For most young people, turning 18 is one of the most significant moments and one to celebrate.
But for one school girl from Nottinghamshire, this was set to be the darkest day of her life.
The girl, aged 17 at the time, had been told by her parents that she would be forced into marrying a man nearly twice her age on the day she turned 18.
The teenager, who wants to remain anonymous, was to have no say over whom she was to spend the rest of her life with, let alone knowing if she had anything in common with this man ahead of marrying him.
The expectation of her family was that the girl would marry this man and be forced into having children with him – no questions asked.
Luckily for this 17-year-old, help was at hand after she was able to tell teachers at her school what was intended for her.
That was when Nottinghamshire Police stepped in to support her.
The force’s dedicated honour-based abuse team attended her school alongside social care colleagues, and she disclosed to them that her parents had returned from Pakistan and arranged for her to marry a 30-year-old man.
The teen had been diagnosed with autism, making it difficult for her to express herself with strangers.
However, she eventually disclosed to police hat her parents had arranged a marriage for her 18th birthday.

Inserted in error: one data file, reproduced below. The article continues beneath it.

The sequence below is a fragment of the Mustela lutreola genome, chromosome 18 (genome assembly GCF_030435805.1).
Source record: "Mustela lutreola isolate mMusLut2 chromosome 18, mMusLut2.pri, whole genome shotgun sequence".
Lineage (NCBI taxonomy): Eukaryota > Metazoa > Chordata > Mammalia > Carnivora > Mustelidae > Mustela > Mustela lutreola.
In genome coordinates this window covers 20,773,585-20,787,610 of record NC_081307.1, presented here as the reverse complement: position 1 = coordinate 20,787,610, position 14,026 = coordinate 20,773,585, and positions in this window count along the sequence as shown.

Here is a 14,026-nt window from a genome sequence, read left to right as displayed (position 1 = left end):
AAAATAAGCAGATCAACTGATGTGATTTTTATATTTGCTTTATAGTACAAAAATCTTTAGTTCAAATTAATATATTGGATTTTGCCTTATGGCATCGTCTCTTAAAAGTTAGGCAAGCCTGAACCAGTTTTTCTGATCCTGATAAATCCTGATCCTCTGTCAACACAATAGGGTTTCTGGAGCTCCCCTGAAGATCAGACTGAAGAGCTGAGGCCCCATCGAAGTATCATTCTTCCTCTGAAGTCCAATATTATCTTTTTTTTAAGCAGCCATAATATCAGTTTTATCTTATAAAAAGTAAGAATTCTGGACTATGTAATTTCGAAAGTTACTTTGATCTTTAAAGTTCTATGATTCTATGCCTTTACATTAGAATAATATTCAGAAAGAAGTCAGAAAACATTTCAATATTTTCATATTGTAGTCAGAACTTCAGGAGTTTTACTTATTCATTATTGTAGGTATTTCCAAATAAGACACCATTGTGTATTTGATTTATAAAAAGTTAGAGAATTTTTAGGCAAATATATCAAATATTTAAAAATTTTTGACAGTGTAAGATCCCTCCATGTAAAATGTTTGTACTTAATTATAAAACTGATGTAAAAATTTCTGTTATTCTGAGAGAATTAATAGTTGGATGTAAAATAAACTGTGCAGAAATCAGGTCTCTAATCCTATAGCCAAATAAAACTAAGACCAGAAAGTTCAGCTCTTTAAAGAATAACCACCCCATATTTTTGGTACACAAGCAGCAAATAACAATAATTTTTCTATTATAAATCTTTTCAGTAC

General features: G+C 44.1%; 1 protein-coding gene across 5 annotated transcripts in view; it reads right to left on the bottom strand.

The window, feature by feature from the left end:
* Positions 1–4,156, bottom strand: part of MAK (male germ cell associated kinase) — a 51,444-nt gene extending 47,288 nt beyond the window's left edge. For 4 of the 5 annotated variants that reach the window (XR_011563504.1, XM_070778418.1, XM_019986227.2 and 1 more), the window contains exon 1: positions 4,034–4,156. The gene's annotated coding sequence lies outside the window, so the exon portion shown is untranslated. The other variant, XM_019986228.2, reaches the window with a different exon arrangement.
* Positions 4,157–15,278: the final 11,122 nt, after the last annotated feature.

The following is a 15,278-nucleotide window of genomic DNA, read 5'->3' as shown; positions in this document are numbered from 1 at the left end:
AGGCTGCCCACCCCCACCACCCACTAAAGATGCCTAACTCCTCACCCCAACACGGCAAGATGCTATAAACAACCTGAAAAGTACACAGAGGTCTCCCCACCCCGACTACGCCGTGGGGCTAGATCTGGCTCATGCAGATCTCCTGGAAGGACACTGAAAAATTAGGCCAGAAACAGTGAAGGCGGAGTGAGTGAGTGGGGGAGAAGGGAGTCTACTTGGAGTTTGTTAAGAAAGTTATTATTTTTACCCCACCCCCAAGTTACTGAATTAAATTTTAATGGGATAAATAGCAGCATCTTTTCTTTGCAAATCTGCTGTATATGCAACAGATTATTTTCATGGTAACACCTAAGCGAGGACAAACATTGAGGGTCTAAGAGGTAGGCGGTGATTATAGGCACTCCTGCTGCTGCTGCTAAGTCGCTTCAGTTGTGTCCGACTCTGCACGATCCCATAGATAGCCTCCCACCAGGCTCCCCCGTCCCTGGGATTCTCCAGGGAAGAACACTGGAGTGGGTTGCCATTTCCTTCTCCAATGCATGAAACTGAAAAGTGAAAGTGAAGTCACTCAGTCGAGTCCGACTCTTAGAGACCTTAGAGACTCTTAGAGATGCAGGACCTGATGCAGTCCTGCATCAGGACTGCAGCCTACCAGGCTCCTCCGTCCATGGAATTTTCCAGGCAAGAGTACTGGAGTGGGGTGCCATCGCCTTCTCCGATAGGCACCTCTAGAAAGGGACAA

The marriage was to a man who she had never met, who was a relative of her father.
Her nightmare ordeal was finally over late in 2018 when a court order was served on both her parents and the teenager was taken into care due to the risk of harm she faced.
Charity The Halo Project, which supports victims of forced marriages, also warned at the start of lockdown that these sort of crimes could increase during the pandemic.
Charities pointed to an increase in victims reaching out to them and warned that parents could now be planning to take children abroad for weddings against their will – as soon as laws on self-isolation for 14 days on return to Britain are scrapped.
Halo Project founder Yasmin Khan echoed the concerns, describing forced marriage as “disguising a multitude of harms” and something that can be arranged “extremely quickly.”
She said there had been a 63 per cent rise in referrals to the charity between March and May, adding that school closures had exacerbated the situation.